Let’s Be More Social – Make Room for Prosocial Behaviors
Per usual, these posts need to rattle around inside my skull for days/weeks/years before I am able to make the connection between thoughts, feelings, and my motor cortex allowing me to put literal pen to paper.
What consistently turns these thoughts into actions is generally some type of environmental trigger, like the one I am about to share.
Remember That Time at the Cash Register??
Yesterday, I approached a store checkout with an armful of things.
The young person at the register scanned everything, and, seeing that I already had my debit card out, pushed the total to the payment machine.
That was the full extent of her interaction with me.
Not once did they look me in the eyes, preferring to continue talking to their young colleague and act like I wasn’t there.
I wanted to acknowledge her presence by way of a simple “hello, how are you,” yet I was unable to do this due to effectively feeling invisible.
I didn’t feel like a person. I felt like a transaction.
And that brought up a lot.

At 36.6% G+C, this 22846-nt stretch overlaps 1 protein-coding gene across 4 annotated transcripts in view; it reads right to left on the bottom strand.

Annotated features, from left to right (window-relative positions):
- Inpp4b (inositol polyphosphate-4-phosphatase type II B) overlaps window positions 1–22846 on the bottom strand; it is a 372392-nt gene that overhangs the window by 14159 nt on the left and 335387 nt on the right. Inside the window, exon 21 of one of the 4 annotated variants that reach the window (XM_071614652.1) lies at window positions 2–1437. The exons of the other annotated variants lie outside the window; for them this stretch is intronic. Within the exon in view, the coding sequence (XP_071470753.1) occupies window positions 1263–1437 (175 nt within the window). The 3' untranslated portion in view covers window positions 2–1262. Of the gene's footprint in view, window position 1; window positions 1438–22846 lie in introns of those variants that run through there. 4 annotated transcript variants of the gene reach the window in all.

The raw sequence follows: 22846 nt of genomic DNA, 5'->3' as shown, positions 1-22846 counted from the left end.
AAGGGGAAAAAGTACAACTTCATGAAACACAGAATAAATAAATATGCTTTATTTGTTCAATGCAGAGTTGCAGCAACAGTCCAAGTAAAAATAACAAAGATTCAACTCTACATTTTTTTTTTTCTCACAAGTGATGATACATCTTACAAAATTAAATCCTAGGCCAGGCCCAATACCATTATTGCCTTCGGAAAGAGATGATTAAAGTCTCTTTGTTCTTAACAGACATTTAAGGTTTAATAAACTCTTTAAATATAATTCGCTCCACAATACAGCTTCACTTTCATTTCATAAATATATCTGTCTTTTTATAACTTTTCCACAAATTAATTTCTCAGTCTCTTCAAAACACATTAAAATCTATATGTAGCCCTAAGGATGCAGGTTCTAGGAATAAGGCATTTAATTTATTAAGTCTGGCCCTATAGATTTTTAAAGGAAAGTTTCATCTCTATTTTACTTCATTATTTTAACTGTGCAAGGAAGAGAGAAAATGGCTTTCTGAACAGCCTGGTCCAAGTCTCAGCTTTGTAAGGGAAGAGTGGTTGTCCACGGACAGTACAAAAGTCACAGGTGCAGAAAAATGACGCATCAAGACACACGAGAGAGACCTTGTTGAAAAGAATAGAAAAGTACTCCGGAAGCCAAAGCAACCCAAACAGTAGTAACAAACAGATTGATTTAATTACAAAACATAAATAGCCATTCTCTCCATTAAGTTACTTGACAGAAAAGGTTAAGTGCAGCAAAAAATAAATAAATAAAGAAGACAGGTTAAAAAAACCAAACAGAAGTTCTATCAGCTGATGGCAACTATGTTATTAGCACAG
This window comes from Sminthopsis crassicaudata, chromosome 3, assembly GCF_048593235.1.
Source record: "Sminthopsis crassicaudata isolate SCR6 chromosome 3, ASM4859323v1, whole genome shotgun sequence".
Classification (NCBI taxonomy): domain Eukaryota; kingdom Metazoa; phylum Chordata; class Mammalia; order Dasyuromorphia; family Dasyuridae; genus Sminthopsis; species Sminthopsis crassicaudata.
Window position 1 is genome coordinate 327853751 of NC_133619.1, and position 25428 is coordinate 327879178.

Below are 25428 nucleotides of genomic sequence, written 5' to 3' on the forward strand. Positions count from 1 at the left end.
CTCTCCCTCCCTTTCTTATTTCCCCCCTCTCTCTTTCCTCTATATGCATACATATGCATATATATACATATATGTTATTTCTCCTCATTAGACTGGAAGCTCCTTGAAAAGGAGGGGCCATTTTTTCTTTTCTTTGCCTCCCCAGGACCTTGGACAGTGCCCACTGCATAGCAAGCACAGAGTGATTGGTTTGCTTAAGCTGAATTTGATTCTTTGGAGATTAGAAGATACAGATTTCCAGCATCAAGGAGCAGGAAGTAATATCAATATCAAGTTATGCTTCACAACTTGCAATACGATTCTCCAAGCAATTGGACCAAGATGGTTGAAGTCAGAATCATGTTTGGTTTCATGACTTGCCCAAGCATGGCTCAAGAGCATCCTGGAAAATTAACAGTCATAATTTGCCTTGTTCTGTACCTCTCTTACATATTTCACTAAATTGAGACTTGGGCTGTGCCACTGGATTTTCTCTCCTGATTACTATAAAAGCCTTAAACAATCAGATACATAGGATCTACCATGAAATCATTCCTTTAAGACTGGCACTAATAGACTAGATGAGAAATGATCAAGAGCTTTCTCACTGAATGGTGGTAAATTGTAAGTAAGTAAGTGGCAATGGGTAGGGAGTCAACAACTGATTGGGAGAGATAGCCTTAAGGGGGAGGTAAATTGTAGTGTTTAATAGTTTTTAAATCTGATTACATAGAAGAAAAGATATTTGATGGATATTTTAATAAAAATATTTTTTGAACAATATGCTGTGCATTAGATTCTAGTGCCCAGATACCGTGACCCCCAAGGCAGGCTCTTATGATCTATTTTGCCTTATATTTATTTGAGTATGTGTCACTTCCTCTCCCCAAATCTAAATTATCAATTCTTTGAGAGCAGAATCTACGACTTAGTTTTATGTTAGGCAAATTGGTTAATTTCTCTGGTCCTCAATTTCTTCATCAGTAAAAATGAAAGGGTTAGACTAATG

See How it Feels
If you’re not familiar with the above feeling, try this simple experiment.
Get your partner, friend, or a work colleague to sit or stand in such a way that they can’t look directly at you (maybe with their back to you).
Now attempt to greet them with a simple hello without them responding in any way.
How does it feel to be ignored?
You could try this where they pretend to be engrossed in their phone while you attempt to connect with them.
Now, wanting to connect with people in transactional environments is tricky.
They’re just doing their job. There isn’t time for a long talk. And no one has an obligation to validate you by being nice to you.
And it sure feels good when we at least acknowledge each other as human beings.
It Goes the Other Way More Often
Most times it’s the people behind the counters being treated like objects.
Ignored by people on their phones.
For example, someone at a coffee shop orders and can’t bring themselves to pull their face from their phone for five seconds to acknowledge the person in front of them.
The deep and sad irony is that these people are often so engrossed in interacting with a complete stranger on Instagram or Facebook that they cannot bring themselves to pay attention to the real human standing in front of them.